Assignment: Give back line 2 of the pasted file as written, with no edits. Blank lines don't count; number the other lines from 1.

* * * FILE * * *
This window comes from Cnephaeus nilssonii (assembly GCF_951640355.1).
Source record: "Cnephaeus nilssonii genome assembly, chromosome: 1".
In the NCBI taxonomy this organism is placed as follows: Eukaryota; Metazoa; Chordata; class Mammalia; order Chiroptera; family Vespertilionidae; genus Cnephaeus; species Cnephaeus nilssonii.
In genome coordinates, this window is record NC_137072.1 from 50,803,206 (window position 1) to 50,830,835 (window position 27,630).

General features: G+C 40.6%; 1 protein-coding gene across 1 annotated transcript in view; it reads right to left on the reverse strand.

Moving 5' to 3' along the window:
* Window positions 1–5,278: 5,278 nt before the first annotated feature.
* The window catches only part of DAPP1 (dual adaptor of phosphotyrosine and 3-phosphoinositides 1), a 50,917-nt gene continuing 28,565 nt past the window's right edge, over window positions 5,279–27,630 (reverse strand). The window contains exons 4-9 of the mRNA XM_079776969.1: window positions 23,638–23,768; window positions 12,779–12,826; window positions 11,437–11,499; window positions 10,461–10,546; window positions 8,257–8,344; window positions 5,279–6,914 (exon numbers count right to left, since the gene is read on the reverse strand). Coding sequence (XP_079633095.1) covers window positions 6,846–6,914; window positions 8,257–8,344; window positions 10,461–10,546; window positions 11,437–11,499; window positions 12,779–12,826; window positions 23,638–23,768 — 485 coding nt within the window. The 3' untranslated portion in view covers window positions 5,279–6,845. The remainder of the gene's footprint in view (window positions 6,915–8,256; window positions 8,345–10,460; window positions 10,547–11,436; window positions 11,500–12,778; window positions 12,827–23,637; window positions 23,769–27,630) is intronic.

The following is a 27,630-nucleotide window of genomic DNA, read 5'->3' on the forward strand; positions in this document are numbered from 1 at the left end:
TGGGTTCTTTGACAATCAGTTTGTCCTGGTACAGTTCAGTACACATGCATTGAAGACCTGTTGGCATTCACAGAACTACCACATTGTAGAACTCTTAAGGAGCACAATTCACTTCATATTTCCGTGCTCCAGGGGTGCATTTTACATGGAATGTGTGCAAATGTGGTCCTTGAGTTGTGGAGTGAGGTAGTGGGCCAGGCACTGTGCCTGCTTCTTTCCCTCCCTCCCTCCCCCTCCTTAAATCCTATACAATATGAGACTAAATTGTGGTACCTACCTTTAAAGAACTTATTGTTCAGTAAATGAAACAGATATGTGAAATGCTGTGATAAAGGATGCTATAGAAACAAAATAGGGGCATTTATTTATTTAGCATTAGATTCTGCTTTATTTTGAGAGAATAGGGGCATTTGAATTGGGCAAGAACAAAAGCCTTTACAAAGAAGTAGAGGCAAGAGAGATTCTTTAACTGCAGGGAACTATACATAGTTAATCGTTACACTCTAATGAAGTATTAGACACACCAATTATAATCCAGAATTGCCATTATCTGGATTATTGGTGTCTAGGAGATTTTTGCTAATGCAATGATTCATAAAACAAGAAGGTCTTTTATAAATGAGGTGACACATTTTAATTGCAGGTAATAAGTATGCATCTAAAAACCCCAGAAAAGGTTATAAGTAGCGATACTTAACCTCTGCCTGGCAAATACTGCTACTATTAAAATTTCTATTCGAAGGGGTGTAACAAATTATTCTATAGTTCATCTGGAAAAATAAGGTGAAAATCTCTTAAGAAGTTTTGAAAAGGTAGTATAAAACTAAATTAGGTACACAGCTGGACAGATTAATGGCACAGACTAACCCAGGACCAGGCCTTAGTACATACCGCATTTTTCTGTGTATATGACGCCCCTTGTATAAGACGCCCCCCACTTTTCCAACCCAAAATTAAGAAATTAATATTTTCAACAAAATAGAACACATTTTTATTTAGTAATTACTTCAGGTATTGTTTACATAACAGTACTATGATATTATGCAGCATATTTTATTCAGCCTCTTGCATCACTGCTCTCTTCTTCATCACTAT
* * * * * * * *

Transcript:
Source record: "Cnephaeus nilssonii genome assembly, chromosome: 1".